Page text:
A man walks past a shuttered clothing store in the border town of Nogales, Arizona on March 15, 2021. The store has been in business for nearly half a century but closed because of the pandemic for almost a year, with its main customer base, Mexican day-trippers, largely unable to come to the U.S. and shop. (AP Photo/Suman Naishadham)

A man walks past a shuttered clothing store in the border town of Nogales, Arizona on March 15, 2021. The store has been in business for nearly half a century but closed because of the pandemic for almost a year, with its main customer base, Mexican day-trippers, largely unable to come to the U.S. and shop. (AP Photo/Suman Naishadham)

U.S. businesses near border struggle with boundaries’ closure

Restrictions on nonessential travel were put in place a year ago to curb the spread of the virus

Evan Kory started calling brides in Mexico’s northern Sonora state last March, asking if they wanted to get their wedding gowns from his Arizona store just before the U.S. closed its borders with Mexico and Canada because of the coronavirus.

His namesake shop in the border town of Nogales was popular among brides-to-be in northern Sonora for its large, affordable inventory, said Kory, the third-generation proprietor. Located steps from the border fence, Kory’s has been in business for half a century but has been closed for a year because of the pandemic, with its main customer base — Mexican day-trippers — largely unable to come to the U.S. and shop.

Some 1,600 miles (2,575 kilometres) north, Roxie Pelton in the border town of Oroville, Washington, has been in a similar pinch. Business at her shipping and receiving store is down 82% from a year ago because most of the Canadians who typically send their online orders to her shop haven’t been able to drive across the border.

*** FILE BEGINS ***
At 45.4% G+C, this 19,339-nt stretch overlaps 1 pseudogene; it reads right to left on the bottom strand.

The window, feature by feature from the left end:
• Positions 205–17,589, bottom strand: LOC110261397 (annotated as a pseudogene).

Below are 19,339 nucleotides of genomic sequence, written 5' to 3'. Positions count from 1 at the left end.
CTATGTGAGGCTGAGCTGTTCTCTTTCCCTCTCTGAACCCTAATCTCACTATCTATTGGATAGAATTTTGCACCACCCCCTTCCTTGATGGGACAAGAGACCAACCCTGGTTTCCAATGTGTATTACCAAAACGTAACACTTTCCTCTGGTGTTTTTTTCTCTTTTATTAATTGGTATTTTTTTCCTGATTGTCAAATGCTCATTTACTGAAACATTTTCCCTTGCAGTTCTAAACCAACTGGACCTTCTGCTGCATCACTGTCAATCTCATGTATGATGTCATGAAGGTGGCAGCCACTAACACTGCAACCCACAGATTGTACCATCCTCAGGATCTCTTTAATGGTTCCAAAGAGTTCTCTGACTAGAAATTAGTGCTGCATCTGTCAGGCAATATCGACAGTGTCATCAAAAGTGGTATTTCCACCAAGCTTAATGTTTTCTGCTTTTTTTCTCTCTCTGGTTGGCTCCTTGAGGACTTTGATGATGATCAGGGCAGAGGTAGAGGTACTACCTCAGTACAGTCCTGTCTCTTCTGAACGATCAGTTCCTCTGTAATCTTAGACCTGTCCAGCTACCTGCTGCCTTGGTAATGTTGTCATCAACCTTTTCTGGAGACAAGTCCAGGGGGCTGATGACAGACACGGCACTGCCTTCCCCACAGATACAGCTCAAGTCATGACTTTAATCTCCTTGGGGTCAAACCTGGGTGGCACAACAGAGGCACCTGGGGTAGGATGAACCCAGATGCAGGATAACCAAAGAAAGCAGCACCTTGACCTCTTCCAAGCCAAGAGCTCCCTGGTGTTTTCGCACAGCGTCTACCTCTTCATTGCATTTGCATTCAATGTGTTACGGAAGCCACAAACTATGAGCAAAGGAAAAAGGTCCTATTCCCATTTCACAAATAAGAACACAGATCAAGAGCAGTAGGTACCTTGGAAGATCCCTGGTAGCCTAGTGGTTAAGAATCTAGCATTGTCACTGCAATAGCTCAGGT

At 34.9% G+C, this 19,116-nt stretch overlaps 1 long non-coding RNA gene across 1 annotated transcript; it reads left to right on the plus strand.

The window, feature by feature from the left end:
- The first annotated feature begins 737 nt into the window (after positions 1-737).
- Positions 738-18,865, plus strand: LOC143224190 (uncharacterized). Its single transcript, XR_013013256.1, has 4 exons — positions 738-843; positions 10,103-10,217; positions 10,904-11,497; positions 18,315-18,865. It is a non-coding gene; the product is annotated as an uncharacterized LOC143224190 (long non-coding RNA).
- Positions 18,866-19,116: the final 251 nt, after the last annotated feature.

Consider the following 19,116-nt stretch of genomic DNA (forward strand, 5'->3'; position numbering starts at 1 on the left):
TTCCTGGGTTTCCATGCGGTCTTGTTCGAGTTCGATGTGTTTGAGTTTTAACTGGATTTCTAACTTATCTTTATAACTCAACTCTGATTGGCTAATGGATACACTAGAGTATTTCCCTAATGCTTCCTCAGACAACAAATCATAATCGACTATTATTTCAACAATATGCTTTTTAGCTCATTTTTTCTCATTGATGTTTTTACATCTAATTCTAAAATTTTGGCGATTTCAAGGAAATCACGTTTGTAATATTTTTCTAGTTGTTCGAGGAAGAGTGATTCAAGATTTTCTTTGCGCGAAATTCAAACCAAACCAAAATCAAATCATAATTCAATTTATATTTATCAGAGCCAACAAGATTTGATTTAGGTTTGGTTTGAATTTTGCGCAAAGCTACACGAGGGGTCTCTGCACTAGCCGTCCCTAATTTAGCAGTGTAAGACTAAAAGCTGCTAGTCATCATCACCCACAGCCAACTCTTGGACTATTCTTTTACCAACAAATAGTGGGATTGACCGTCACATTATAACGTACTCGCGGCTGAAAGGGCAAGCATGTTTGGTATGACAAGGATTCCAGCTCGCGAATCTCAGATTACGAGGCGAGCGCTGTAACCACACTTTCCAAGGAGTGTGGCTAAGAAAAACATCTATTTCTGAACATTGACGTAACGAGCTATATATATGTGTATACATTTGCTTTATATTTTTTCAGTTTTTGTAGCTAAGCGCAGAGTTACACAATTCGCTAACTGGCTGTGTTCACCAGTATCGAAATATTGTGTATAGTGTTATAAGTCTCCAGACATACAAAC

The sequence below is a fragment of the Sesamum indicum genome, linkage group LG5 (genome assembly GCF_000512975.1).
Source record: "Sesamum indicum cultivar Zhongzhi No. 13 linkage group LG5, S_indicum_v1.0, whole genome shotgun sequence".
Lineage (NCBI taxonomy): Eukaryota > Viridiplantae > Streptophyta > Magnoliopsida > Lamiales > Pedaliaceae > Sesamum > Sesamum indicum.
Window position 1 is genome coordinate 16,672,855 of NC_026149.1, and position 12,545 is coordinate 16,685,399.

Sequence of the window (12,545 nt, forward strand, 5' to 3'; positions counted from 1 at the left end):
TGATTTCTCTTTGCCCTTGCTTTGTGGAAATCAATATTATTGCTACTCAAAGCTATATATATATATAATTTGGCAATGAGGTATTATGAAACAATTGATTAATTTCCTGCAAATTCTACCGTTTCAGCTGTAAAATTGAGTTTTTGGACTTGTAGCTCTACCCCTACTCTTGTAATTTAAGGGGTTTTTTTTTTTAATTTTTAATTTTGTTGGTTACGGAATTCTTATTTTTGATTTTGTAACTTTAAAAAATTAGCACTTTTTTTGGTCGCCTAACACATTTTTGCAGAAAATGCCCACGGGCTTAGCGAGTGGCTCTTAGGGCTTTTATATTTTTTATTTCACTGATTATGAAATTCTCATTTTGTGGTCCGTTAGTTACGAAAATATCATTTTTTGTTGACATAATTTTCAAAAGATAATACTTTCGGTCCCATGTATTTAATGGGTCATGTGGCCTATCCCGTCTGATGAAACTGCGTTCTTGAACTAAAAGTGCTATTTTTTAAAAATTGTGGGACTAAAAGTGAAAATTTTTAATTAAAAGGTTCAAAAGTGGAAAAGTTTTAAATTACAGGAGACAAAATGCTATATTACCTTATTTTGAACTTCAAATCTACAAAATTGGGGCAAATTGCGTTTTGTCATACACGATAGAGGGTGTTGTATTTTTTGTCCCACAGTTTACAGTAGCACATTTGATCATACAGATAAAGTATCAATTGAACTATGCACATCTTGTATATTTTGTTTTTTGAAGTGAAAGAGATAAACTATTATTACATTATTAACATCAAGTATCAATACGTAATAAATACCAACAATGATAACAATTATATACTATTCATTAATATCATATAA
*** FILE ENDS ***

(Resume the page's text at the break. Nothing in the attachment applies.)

Last summer, the 72-year-old let two employees go and now works alone.

“I’ve gotten by this far, and I’m just praying that I can hold until the border opens up,” Pelton said last month.

In border towns across the U.S., small businesses are reeling from the economic fallout of the partial closure of North America’s international boundaries. Restrictions on nonessential travel were put in place a year ago to curb the spread of the virus and have been extended almost every month since, with exceptions for trade, trucking and critical supply chains.

Small businesses, residents and local chambers of commerce say the financial toll has been steep, as have the disruptions to life in communities where it’s common to shop, work and sleep in two different countries.

“Border communities are those that rely — economically, socially, and yes, health wise — on the daily and essential travel of tourist visa holders,” the presidents of 10 chambers of commerce in Arizona, Texas and California border cities wrote in a letter last month to the Homeland Security and Transportation departments. It asked the government to allow visitors with U.S. tourist visas to cross into their states.

As more Americans are vaccinated against COVID-19 and infection rates fall, many hope the restrictions will soon be eased.

U.S. Sen. Susan Collins, a Republican from Maine, asked the Biden administration last month to reconsider U.S.-Canada border restrictions, arguing “common-sense exceptions” like family visits or daily commerce should be made for border towns where infection rates were low.

However, the Department of Homeland Security announced that the U.S., Mexico and Canada agreed to extend border restrictions on nonessential travel through April 21.

Meanwhile, Democratic U.S. Rep. Raúl Grijalva of Arizona has introduced a bill to provide small businesses within 25 miles (40 kilometres) of a U.S. border with loans of up to $500,000 or grants of $10,000.